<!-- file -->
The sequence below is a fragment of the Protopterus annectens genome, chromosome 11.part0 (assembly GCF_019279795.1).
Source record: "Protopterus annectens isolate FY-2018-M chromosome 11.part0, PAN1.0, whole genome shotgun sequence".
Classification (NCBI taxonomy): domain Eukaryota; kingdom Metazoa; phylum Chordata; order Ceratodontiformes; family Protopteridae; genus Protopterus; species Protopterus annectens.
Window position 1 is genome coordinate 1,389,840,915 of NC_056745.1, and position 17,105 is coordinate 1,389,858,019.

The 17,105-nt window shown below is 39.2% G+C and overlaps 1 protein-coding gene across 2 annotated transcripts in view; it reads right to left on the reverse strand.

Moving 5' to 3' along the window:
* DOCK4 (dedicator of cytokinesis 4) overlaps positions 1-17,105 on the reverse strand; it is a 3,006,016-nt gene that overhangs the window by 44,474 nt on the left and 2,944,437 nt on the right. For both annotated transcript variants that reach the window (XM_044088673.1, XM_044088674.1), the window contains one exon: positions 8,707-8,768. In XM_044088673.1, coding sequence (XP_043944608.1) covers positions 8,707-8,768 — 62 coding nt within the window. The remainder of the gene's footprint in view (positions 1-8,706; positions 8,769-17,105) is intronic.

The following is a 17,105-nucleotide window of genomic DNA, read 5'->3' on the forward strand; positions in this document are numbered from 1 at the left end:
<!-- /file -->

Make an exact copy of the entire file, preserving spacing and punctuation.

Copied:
The sequence below is a fragment of the Protopterus annectens genome, chromosome 11.part0 (assembly GCF_019279795.1).
Source record: "Protopterus annectens isolate FY-2018-M chromosome 11.part0, PAN1.0, whole genome shotgun sequence".
Classification (NCBI taxonomy): domain Eukaryota; kingdom Metazoa; phylum Chordata; order Ceratodontiformes; family Protopteridae; genus Protopterus; species Protopterus annectens.
Window position 1 is genome coordinate 1,389,840,915 of NC_056745.1, and position 17,105 is coordinate 1,389,858,019.

The 17,105-nt window shown below is 39.2% G+C and overlaps 1 protein-coding gene across 2 annotated transcripts in view; it reads right to left on the reverse strand.

Moving 5' to 3' along the window:
* DOCK4 (dedicator of cytokinesis 4) overlaps positions 1-17,105 on the reverse strand; it is a 3,006,016-nt gene that overhangs the window by 44,474 nt on the left and 2,944,437 nt on the right. For both annotated transcript variants that reach the window (XM_044088673.1, XM_044088674.1), the window contains one exon: positions 8,707-8,768. In XM_044088673.1, coding sequence (XP_043944608.1) covers positions 8,707-8,768 — 62 coding nt within the window. The remainder of the gene's footprint in view (positions 1-8,706; positions 8,769-17,105) is intronic.

The following is a 17,105-nucleotide window of genomic DNA, read 5'->3' on the forward strand; positions in this document are numbered from 1 at the left end: